>>If possible then how to do this ?I will elaborate on the subject, as I have some experience. The anwer is - Of course you can, somebody has to do it. Check out www.opencores.org (http://www.opencores.org) for a list of open-source IP. Of note is: 1) Most cores at opencores are designed to work with the openly specified wishbone bus, rather than Avalon. Creating a wrapper module to map Avalon signals to appropriate corresponding wishbone bus signals is usually straighforward. The code can be made into a SOPC component by using the SOPC component editor. This will take you some time to master all the details going on here. You should read and completely understand the Wishbone specification, and the Altera Avalon switch fabric specification. There is plenty documentation available. 2) If you don't have a solid (and I mean SOLID) Verilog or VHDL background, like any other programming language, expect a long time to master it. These do not operate like traditional programming languages, in that a large amount of functionality (lines of code) operate in parallel. You are best served if you think about the actual electrical circuits that are being described as you write your code, rather thinking about it as sequential operating code--it is not. You can make sections operate sequentially by using a state machine and case statements. Start with something simple, and use Quartus's RTL viewer to see the circuit your code created to verify it generated what you wanted. Sometimes a large part of your code will be optimized out (say perhaps because a clock signal input does not toggle). Using RTL Viewer can clue you in as to what got cut out, and from that you can speculate, along with the Quartus II compilation warnings, as to why, and fix it. It is somewhat helpful to read about the architecture of FGPA chips, although you don't need to master this. It's just another thing to keep in the back of your mind while writing. 3) You will also need to know how to use ModelSim, and how to write a test bench for debugging. The test bench simply instantiates your IP, and stimulates the inputs signals to your IP in a way that they would normally operate. For example, you might simulate the signals of the Avalon bus, to test your IP's Avalon slave interface. Test bench writing seems to be a subject that isn't well documented, so you will likely only get a small set of good ideas from a variety of places on the internet, and put them together to make a full-fledge test bench implementation. Typically, you can debug the great majority of your logic with a minimal test bench, and manually view the signal outputs of the oscilliscope-like graph to determine if your IP behaved as expected. If you wanted a test bench that actually tested many operations of your IP against expected results, say for example because your routinely enhance your IP code, the test bench would necessarily be much more extensive. Larger corporations that are providers of IP would likely have such a test bench for automated verification. 4) To use the IP effectively, you will need to master the ability of writing device drivers, unless it is really, really simple, like PIO. I see so many people manipulating an IP's registers from within their main code. This is simply BAD technique. Most all open-cores IPs don't have drivers, just the core itself, as it could be used for any imaginable OS. For example, currently, I just grabbed the 16550 UART from opencores, need to use it with TI's SYS/BIOS OS, and of course, there is not a driver. There isn't even a .h file that defines constants such as named register offsets, and bit masks. Altera provides pretty decent documentation for the OS it provides with NIOS II IDE, and how to develop a HAL driver. If developing for Linux, there is a very good free online book called something like Writing Linux Device Drivers 3. It is a little bit old, but most of the same principles apply. I haven't actually wrote a Linux device driver (yet!). Needless to say, writing a device driver is another topic that is not trivial, as you will need to understand the underlying operating system architecture to understand how to integrate the device driver the proper way. Perhaps now you can understand why people say it will be troublesome, or it will take a long time. They are correct Each of these 4 subjects could eaisily be a semester long, high-level college course. And after you took the courses, you still wouldn't be very proficient until you got a lot of experience under your belt putting everything together multiple times. But it CAN be done, and I have sucessfully created some pretty complicated IP components without any formal training (such as fixed-point 32.32 math custom instruction(s) co-processor of sorts, implementing add, subtract, multiply, divide, square-root, and sin/cos functions, a HDLC transmitter, a quadrature encoder tracker with position matching interrupt triggering, and others). I didn't get any on-the-job traning from anyone else either, as I haven't had a job in this field. It has just been an interest of mine and all self-learned, as I have a project I would eventually like to realize in a pcb someday. The key is to read, read, read......re-read, re-read, re-read, until all the pieces start to make perfect sense. All the documentation you need IS out there. You just need to research it.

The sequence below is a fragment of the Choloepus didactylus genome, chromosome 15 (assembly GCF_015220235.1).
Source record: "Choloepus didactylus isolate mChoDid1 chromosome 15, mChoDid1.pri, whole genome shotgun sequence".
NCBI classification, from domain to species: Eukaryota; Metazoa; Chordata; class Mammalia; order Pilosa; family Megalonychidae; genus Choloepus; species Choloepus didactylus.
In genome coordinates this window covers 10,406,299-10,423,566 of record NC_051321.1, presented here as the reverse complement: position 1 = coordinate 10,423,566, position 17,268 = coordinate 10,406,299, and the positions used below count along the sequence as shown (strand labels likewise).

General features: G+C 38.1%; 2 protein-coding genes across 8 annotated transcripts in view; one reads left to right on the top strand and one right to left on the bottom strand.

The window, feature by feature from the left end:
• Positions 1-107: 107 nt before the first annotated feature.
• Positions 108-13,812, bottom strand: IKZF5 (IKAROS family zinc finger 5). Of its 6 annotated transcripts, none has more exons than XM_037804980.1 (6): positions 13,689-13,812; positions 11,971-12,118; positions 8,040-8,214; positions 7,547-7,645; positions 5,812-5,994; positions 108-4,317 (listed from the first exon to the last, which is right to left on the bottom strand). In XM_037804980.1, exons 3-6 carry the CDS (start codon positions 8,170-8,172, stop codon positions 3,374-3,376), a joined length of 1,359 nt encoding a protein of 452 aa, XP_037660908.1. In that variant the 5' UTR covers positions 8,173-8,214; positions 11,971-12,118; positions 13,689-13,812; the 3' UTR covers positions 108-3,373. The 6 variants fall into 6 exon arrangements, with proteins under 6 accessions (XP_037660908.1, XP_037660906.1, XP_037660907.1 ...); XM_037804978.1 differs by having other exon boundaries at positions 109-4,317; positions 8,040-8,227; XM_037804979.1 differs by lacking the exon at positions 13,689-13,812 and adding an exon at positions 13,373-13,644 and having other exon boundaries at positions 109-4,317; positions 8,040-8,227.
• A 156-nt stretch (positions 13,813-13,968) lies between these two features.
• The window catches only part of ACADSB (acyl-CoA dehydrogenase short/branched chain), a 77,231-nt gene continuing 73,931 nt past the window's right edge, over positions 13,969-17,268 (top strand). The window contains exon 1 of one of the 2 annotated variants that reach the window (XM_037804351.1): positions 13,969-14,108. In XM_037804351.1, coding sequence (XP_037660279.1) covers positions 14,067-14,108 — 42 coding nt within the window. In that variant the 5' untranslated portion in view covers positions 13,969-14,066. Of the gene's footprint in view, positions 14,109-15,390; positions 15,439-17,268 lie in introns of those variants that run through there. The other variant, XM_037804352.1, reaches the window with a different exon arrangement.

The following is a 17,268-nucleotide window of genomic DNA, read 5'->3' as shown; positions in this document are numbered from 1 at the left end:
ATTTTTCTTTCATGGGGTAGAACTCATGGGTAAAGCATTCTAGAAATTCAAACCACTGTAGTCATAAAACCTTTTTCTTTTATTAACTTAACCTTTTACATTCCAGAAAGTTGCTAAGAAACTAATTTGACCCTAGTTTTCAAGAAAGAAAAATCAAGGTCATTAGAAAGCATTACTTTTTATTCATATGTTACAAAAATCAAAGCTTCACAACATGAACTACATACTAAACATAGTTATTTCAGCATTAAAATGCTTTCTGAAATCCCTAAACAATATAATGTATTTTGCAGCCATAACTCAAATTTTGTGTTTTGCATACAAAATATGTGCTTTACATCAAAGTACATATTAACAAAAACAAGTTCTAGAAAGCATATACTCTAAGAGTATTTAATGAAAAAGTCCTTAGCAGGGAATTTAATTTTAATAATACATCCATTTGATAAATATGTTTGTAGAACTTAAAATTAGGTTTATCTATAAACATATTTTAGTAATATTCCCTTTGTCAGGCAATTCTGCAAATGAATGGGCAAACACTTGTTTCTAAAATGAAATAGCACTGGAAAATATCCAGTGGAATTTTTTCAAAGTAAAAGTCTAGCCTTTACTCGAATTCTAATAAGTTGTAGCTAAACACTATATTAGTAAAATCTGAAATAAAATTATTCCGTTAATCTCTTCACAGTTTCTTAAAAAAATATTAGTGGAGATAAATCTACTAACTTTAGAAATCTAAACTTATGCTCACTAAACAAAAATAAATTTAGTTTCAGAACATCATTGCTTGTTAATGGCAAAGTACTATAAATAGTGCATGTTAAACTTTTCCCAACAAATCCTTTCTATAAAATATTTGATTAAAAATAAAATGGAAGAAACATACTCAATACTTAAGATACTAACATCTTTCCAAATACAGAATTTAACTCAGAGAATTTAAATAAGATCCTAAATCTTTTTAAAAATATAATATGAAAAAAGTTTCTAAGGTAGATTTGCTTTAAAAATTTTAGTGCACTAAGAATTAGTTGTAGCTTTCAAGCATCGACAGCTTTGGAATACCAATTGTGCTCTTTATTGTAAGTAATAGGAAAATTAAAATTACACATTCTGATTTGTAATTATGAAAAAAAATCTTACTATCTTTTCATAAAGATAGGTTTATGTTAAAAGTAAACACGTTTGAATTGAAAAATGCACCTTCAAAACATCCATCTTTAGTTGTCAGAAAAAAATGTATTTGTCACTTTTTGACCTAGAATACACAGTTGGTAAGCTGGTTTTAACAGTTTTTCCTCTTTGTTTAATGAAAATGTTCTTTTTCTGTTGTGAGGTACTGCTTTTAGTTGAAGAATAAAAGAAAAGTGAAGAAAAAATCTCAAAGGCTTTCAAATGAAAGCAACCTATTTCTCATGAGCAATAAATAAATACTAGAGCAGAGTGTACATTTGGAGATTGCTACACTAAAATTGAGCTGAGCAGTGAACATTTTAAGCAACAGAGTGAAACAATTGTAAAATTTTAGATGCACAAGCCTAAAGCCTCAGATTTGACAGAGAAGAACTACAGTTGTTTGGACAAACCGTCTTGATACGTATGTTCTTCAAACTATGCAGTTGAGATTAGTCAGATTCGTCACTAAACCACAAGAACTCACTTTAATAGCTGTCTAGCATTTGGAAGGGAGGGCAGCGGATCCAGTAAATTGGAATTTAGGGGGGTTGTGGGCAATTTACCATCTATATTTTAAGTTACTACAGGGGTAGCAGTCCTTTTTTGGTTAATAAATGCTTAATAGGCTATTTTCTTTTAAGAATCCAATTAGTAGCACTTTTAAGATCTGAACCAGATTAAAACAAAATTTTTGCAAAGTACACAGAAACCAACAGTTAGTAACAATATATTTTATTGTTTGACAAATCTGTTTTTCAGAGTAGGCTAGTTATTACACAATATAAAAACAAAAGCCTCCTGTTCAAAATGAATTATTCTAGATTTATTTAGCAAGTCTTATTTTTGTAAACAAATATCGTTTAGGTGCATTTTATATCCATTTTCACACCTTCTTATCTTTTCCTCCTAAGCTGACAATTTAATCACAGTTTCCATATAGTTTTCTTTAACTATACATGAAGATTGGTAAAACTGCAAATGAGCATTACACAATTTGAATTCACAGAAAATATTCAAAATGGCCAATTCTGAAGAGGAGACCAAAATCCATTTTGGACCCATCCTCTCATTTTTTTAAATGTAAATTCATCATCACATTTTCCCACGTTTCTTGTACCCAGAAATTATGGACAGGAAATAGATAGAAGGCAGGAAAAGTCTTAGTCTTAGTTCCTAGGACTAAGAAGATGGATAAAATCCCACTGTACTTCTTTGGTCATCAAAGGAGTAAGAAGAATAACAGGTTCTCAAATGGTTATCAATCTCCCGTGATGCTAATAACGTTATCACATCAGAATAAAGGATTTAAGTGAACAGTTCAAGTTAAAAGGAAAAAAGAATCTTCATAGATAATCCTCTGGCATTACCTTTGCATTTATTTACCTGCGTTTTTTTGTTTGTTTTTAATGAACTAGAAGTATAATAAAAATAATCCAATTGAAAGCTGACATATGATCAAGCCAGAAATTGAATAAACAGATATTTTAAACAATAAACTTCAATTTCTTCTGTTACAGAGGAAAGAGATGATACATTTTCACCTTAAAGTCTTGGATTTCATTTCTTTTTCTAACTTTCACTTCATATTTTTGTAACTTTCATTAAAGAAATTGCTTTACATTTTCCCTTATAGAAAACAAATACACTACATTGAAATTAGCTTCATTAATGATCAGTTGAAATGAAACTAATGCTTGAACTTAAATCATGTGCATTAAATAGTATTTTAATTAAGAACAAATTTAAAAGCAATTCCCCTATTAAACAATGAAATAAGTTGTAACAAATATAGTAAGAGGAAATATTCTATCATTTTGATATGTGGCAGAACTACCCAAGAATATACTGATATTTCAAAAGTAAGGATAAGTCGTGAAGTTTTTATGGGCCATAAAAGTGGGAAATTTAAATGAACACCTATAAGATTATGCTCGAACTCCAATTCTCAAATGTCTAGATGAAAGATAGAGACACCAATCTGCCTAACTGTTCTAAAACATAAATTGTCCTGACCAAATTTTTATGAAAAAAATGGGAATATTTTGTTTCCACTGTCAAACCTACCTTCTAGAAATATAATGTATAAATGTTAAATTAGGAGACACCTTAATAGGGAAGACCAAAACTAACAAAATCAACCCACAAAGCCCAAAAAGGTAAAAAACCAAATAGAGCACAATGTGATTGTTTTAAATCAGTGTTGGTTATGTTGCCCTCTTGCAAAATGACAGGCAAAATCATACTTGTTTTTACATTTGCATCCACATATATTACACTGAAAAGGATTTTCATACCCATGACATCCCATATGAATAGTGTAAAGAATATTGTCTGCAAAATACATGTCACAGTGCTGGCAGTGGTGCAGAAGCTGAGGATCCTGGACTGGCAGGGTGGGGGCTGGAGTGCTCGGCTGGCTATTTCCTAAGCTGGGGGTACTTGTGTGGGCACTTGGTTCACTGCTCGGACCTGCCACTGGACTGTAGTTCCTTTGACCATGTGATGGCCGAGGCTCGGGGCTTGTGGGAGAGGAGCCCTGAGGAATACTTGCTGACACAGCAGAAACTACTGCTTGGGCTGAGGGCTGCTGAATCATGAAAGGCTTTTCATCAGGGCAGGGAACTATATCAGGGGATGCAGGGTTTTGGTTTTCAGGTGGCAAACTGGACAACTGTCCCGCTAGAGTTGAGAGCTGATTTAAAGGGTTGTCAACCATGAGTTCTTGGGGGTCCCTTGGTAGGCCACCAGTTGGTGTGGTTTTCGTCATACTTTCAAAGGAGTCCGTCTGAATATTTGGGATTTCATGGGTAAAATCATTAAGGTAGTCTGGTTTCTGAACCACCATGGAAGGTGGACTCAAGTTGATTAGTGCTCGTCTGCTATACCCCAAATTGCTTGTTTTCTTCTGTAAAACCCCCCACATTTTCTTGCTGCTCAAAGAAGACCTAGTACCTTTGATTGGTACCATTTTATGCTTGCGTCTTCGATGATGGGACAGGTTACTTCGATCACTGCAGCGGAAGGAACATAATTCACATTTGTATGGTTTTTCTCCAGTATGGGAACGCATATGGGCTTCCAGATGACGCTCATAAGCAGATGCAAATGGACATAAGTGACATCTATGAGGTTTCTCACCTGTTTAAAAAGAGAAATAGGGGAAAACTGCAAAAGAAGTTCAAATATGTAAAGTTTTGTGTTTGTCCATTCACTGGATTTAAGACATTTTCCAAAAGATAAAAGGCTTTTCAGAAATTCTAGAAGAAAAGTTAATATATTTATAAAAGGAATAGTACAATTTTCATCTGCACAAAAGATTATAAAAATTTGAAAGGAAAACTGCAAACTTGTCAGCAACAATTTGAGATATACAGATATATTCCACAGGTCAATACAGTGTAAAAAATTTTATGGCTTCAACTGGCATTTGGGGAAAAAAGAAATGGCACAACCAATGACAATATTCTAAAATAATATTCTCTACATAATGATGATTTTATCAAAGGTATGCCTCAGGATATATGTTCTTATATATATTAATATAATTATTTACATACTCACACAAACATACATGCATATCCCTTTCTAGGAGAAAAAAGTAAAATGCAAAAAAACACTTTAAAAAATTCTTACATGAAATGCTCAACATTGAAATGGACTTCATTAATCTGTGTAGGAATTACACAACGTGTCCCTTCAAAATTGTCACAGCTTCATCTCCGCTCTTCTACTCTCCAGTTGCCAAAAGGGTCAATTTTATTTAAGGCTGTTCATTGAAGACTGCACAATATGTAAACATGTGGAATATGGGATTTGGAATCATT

Hi,I am trying to use the minsoc project in OpenCores site. I want to build a soc system include or1200, uart, lcd controller, ethernet controller and something others on the Cyclone II development board. After building this soc platform, I want to run linux on it. But it's a little difficult to me. Can you give me some tips? Can I use the Sopc Builder to build this platform? And how to run a linux? It's a great problem to me. Where can I get the boot-loader?